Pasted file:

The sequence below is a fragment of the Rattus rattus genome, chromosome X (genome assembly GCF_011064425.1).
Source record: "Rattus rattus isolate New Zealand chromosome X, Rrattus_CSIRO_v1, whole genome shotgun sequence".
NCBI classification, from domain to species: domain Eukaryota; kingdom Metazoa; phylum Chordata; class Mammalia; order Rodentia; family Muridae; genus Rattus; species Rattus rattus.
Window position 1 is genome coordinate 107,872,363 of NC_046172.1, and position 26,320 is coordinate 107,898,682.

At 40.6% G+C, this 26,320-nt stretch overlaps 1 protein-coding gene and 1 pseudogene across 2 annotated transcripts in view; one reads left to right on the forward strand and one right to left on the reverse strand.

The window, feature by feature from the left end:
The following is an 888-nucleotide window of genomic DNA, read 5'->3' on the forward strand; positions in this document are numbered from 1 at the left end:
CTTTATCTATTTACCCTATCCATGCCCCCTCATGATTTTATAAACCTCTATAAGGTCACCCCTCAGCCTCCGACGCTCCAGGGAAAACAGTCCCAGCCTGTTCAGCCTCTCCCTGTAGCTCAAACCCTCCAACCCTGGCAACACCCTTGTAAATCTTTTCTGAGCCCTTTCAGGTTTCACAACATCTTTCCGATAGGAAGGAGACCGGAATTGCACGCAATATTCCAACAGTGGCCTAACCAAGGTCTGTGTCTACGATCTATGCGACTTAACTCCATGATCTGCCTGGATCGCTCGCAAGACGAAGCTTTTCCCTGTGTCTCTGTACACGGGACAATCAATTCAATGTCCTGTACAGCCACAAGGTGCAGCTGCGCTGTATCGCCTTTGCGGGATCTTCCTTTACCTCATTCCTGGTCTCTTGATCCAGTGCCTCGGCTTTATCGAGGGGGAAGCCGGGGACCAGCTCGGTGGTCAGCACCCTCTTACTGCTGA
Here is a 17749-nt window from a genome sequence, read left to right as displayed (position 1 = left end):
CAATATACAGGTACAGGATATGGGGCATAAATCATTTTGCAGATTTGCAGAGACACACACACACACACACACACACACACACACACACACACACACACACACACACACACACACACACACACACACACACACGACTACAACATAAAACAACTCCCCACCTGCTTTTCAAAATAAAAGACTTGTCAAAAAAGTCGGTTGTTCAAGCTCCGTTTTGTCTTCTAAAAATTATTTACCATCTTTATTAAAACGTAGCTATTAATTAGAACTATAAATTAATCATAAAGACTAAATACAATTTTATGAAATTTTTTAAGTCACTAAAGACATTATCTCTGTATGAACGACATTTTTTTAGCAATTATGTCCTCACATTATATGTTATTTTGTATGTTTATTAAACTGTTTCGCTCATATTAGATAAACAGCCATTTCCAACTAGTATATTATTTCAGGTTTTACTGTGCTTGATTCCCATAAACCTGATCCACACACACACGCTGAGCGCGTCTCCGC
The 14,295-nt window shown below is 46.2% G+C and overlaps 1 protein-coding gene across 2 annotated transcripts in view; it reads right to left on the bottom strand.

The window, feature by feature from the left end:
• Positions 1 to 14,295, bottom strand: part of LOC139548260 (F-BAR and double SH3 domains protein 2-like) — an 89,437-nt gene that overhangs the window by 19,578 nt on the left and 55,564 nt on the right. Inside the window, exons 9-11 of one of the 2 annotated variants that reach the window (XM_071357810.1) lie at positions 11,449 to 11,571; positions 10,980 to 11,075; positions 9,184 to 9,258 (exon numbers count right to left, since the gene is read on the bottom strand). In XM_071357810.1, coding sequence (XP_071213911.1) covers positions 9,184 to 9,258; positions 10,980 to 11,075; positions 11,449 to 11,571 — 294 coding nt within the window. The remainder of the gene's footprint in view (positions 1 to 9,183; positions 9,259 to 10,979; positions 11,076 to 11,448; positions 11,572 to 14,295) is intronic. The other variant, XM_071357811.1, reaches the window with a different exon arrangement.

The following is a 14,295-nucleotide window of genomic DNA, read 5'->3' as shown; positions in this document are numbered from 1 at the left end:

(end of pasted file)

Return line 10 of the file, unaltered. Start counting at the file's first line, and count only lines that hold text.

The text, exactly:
CAATATACAGGTACAGGATATGGGGCATAAATCATTTTGCAGATTTGCAGAGACACACACACACACACACACACACACACACACACACACACACACACACACACACACACACACACACACACACACACACACGACTACAACATAAAACAACTCCCCACCTGCTTTTCAAAATAAAAGACTTGTCAAAAAAGTCGGTTGTTCAAGCTCCGTTTTGTCTTCTAAAAATTATTTACCATCTTTATTAAAACGTAGCTATTAATTAGAACTATAAATTAATCATAAAGACTAAATACAATTTTATGAAATTTTTTAAGTCACTAAAGACATTATCTCTGTATGAACGACATTTTTTTAGCAATTATGTCCTCACATTATATGTTATTTTGTATGTTTATTAAACTGTTTCGCTCATATTAGATAAACAGCCATTTCCAACTAGTATATTATTTCAGGTTTTACTGTGCTTGATTCCCATAAACCTGATCCACACACACACGCTGAGCGCGTCTCCGC